The Spirit Catches You and You Fall Downis the poignant story of a young Hmong girl suffering from epilepsy who is caught in the cultural chasm between her family and her rationalist American doctors. The story shows the tragic consequences of a...
Anne Fadiman was born on August 7, 1953, into a family of writers. Her mother, Annalee Jacoby Fadiman, was the first female war correspondent in China, while her father, Clifton Fadiman, was an essayist, anthologist, critic, and MC of a quiz show called Information Please. Fadiman's childhood was idyllic. She and her brother Kim were surrounded by thousands of books, and dinner conversations often revolved around the meanings of words and literary references. Even the stories their father read them were book-related, such as "Wally the Word Worm," about an invertebrate who lived on polysyllables. Born in New York, Fadiman grew up in southern California, the setting of The Spirit Catches You and You Fall Down, and in Connecticut.
Fadiman began writing while at Harvard University as a columnist for Harvard Magazine. After graduating in 1975, she wrote for a variety of publications, including Harper's, Life magazine, and The New York Times. She also served as the editor of Phi Beta Kappa's The American Scholar, the Library of Congress publication Civilization, and two books, The Best American Essays and Rereadings: Seventeen Writers Revisit Books They Love. The Spirit Catches You and You Fall Down, published in 1997, was her first book, which she considers a work of literary reporting. It won numerous awards, including the National Book Critics' Circle Award for General Nonfiction. Fadiman also published two books of essays, both of which have won accolades. The first, Ex Libris: Confessions of a Common Reader (1998), is a book about books: the joy of reading aloud, the romance of dedications, writing in the margins, and so on. The second, At Large and At Small: Familiar Essays (2007) discloses her passions for familiar pleasures such as staying up late, drinking coffee, and eating ice cream.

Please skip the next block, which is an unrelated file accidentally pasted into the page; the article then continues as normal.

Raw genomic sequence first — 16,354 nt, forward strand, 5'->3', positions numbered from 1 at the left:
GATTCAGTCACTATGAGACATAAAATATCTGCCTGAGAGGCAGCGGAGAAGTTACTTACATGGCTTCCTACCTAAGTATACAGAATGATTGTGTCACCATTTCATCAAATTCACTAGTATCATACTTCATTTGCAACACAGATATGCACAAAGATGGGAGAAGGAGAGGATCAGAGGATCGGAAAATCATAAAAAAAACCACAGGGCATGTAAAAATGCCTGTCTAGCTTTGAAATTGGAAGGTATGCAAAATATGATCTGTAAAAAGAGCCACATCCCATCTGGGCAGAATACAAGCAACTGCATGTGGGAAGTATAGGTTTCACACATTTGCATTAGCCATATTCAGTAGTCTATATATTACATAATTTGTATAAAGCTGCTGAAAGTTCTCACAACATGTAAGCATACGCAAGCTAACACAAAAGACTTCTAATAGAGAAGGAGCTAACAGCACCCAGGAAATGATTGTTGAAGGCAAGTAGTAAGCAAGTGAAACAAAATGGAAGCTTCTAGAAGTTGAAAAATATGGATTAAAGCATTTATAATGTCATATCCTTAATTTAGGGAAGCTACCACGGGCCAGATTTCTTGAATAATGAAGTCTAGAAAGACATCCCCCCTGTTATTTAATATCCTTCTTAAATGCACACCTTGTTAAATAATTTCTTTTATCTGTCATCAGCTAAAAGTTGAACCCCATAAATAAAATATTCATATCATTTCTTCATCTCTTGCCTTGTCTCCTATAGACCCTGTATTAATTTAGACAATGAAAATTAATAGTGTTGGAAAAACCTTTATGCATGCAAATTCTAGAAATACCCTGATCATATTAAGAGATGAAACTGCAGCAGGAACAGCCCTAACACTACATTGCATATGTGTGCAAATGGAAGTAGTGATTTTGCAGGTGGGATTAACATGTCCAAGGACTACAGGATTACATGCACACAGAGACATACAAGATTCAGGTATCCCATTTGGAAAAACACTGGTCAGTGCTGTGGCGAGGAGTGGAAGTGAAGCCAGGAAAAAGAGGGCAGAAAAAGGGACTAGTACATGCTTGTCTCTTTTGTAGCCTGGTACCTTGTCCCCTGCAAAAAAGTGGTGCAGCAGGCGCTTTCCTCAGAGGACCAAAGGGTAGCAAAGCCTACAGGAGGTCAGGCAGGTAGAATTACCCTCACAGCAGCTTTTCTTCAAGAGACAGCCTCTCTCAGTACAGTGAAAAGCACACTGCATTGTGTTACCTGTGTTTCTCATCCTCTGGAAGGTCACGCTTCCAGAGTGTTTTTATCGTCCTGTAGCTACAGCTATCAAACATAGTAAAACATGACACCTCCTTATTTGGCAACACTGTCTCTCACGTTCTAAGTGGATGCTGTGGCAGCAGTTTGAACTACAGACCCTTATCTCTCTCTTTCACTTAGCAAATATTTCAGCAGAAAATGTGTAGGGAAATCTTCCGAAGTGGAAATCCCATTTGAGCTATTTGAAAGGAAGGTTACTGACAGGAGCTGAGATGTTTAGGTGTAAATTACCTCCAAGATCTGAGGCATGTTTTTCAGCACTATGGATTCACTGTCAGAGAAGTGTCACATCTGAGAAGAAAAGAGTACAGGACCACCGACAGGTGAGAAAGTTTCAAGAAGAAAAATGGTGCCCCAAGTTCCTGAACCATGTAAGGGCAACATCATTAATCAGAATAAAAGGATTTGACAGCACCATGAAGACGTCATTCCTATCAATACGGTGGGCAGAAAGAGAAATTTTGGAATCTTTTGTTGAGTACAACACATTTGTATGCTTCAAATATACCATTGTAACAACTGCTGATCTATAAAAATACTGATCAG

Following a disagreement with the management of American Scholar, Fadiman accepted a position at Yale University as the Francis Writer in Residence. There, she serves both as a professor in the English department and as a mentor for students considering careers in writing or editing. Although the position has cut down on the time she has to write, she finds great joy in teaching and in getting to know brilliant young writers. In 2012 she won the Richard H. Bodhead Prize for Teaching Excellence at Yale.
Aside from writing and teaching, Fadiman's interests include the outdoors. As a child, she collected butterflies with her brother Kim, who has since become a mountain guide in Jackson, Wyoming. Fadiman spent some time as an outdoor educator as well, working in Montana after college teaching mountaineering and wilderness skills; one of her favorite topics is Antarctic explorers. She and her brother also share a passion for ice cream, which the two often make out of liquid nitrogen.
Fadiman's husband, George Howe Colt, is also an author, and the two often edit one another's books. They take turns writing books and holding a job with health insurance. The couple has two children.